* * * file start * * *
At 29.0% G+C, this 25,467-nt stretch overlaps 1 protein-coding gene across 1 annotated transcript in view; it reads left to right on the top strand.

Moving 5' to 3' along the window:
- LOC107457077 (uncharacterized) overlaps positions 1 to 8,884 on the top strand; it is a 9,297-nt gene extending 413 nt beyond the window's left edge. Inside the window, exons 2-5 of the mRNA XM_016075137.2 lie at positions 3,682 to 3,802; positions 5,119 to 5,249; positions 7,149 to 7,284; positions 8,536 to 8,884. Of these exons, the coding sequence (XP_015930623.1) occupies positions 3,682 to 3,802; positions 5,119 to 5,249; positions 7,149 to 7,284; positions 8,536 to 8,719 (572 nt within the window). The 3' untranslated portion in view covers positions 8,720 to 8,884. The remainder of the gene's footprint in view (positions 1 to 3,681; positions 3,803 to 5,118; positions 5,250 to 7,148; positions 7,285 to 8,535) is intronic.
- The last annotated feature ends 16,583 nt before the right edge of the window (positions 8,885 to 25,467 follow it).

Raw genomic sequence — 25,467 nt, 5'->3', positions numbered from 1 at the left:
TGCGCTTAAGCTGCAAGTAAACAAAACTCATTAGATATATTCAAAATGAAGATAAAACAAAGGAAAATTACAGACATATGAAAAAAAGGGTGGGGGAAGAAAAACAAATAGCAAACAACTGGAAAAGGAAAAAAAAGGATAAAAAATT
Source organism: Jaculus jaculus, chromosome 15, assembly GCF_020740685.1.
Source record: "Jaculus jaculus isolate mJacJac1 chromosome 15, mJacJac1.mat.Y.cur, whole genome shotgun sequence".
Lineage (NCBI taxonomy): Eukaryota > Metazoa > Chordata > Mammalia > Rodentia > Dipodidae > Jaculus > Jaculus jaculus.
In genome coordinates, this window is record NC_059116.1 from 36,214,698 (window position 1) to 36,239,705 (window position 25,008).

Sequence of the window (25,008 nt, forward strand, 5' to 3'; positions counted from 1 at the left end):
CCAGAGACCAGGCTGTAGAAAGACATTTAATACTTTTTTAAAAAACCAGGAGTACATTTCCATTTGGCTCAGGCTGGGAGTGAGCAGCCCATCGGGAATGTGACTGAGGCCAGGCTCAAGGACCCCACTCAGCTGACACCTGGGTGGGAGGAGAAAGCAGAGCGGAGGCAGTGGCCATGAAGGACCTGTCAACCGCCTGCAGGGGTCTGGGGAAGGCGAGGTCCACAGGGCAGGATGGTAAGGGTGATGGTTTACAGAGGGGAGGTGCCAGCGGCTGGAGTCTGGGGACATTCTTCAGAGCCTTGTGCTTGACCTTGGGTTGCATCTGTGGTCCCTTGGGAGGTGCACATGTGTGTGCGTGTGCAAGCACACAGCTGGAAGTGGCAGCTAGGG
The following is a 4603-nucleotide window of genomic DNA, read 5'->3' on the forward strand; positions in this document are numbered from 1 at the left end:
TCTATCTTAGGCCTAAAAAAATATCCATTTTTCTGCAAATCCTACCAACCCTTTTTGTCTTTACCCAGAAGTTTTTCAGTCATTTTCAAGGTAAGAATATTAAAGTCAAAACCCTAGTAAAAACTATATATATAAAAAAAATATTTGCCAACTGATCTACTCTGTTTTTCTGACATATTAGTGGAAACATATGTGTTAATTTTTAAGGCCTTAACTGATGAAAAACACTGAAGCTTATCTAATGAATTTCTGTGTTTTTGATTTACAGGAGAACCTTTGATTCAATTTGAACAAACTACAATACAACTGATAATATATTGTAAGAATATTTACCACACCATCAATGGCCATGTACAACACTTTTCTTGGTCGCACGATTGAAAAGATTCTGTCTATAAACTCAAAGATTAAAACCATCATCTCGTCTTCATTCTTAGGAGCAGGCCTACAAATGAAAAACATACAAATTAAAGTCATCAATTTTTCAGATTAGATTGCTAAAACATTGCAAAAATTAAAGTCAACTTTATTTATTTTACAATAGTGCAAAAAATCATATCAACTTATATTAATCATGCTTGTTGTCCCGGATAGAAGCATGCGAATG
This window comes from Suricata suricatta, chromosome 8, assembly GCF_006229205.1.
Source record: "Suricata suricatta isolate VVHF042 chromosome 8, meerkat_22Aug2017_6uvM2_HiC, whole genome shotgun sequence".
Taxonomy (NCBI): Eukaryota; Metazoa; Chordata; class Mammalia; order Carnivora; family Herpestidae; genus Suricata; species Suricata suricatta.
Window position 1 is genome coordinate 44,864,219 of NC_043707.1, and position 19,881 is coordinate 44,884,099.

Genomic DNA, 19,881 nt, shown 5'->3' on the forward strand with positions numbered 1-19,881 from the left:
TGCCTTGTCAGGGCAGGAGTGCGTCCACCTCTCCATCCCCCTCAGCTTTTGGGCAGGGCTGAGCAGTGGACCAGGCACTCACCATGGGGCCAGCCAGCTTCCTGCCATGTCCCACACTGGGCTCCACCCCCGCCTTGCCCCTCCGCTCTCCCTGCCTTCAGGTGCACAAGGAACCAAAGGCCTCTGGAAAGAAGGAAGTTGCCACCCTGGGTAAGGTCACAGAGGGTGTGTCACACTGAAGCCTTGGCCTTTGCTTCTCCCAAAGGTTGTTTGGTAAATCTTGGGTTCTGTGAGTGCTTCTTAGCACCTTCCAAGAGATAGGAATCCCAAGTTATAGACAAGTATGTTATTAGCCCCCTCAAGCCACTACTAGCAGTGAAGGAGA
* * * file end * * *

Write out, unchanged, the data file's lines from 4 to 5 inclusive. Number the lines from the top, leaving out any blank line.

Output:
- The last annotated feature ends 16,583 nt before the right edge of the window (positions 8,885 to 25,467 follow it).

Raw genomic sequence — 25,467 nt, 5'->3', positions numbered from 1 at the left: